Community Distributed Generation in New York City: Making Shared Solar a Reality in Sunset Park, Brooklyn

By Marriele Robinson, MS Environmental Policy and Sustainability Management

For renters living in New York City, solar development has gained little traction.  This lack of market growth is especially surprising in the wake of Hurricane Sandy, where frontline communities were left ravaged and issues of resiliency and climate adaption rose to major issues of concern. UPROSE, a Brooklyn based grassroots organization that advocates for social, racial, economic, and environmental justice, has been a longtime advocate for climate solutions in frontline communities and is a growing leader in the community shared solar arena.  In continuing their work towards a Just Transition -or the move towards a more just, green economy that empowers and promotes those living in frontline communities- UPROSE has been a vocal advocate for community shared solar in Sunset Park, Brooklyn.  

Working with UPROSE for the past five months, I gained perspective as to the opportunities and complexities of implementing community shared solar in Sunset Park.  Early in the process, it was evident that Sunset Park faced many of the same barriers to accessing solar as their low-to-moderate income, working community counterparts nationwide.  These issues include: a lack of home ownership; low market penetration; and multi-family residency.  In addition to these hurdles, issues specific to project development, such as project financing, have proven especially challenging.  

In my final report, I explore community shared solar development in Sunset Park.  Specifically, financial solutions and industry representation, especially as it pertains to effective and inclusive terminology.

UPROSE leadership is particularly significant because it pivots away from business-as-usual community shared solar models.  UPROSE is Project Manager from start-to-finish, whereas nonprofits have played supporting roles in developed shared renewable projects, oftentimes acting as the community engagement and membership piece.  In this role, UPROSE has the unique opportunity to influence each aspect of the community shared solar industry, including terminology.

Community shared solar is not an automatic tool for energy equity and community empowerment.  With is still being relatively new, competing definitions -or a lack thereof- have become commonplace.  Community leadership and/or ownership are not an integral part of CSS definitions.  As it stands now, CSS is vaguely defined, even by leaders in renewable energy.  The National Renewable Energy Laboratory’s (NREL) definition emphasizes community member participation, regardless of communities’ role as owner and/or beneficiary.  Similarly, when referencing community solar, NYSERDA emphasizes location and access.  Both definitions are broad but manage to include eligibility factors, rather than ownership and/or participation requirements.  Neither of these definitions encompasses the grassroots efforts UPROSE is implementing.  Community shared solar could promote community inclusivity, energy democracy, and public ownership within its very definition.  UPROSE has the opportunity to define community shared solar within the context of their mission: empowering residents to influence, plan, and take ownership of local power generation.Beyond leading industry development, UPROSE could also be an early adopter of innovative finance mechanisms.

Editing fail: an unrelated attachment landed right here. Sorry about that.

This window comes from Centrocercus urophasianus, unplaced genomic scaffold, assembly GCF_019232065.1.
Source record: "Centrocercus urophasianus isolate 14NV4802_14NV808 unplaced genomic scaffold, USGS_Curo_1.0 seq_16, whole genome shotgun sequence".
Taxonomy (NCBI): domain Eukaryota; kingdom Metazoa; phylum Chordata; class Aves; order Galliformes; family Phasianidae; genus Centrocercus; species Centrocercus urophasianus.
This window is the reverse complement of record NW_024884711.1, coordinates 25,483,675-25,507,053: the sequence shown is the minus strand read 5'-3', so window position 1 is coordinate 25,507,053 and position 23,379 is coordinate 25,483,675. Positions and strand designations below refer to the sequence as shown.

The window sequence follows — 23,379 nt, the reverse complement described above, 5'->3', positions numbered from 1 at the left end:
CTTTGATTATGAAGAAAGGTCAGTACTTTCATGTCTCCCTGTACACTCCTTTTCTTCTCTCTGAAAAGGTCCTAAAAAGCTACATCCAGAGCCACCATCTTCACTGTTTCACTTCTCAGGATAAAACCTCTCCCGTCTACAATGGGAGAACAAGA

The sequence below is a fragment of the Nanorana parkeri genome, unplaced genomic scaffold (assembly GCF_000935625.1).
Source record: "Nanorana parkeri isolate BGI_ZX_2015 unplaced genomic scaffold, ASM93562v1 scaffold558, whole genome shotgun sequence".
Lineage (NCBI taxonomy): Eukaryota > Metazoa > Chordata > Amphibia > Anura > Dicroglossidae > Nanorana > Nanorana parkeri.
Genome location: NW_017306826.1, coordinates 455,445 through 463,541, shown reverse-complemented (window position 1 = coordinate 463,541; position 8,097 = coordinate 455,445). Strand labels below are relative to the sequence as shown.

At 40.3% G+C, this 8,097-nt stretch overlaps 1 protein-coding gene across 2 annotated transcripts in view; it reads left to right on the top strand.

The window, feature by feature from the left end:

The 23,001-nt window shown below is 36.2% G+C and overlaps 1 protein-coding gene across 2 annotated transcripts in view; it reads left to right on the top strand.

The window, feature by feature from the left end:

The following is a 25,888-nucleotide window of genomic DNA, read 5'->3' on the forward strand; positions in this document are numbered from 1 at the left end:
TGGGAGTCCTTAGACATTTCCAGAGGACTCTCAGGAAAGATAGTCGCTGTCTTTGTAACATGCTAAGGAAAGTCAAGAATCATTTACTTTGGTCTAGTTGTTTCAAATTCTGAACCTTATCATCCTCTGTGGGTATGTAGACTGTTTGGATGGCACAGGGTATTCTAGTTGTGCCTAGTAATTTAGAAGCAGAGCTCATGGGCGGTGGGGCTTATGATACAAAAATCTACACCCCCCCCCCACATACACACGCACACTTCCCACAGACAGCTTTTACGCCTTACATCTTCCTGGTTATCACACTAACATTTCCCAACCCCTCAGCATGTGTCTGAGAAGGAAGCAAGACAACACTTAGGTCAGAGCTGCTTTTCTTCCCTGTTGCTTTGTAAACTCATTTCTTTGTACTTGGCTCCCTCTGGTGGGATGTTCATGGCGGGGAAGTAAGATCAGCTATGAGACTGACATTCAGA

Differing from one-fund (or donation-based), and power purchase agreement (PPA) models, special purpose entities (SPE) allow nonprofit ownership of a community shared solar array.  In an SPE, the members of the SPE are the owners, and therefore responsible for financing, hosting, maintaining, and acquiring membership.  For nonprofit organizations that want to both utilize tax equity and have more influence throughout the process, an SPE can make the most sense.Essential to UPROSE’s mission, this model can have high community involvement, especially if some or all of the members are community organizations. Fiscally, SPE’s can be the most fiscally beneficial option as well.  An SPE would allow UPROSE to retain influence and leadership, while still being able to benefit from tax equity.  Partnering with the right equity investors will also reduce risk issues and help to secure low-interest debt financing.The growing pains associated with an SPE are not insignificant, especially when it comes to high organizational capacity requirements.  Luckily, UPROSE has built a coalition of support, including legal counsel, that will be absolutely essential during the creation of the SPE.  Furthermore, once the SPE is created, effort can be prioritized to improving process efficiency for future projects and improve management of current ones.  Once operating, the SPE can replicate the process for each project moving forward.Effective terminology, replicable finance models, and a grassroots, mission-driven perspective, will be essential to steering the community shared solar industry towards a Just Transition.  UPROSE has a history of building climate solutions that combat systemic resiliency and inequity issues plaguing frontline community progress.  In this capacity, they are an ideal organization to lead the community shared solar charge.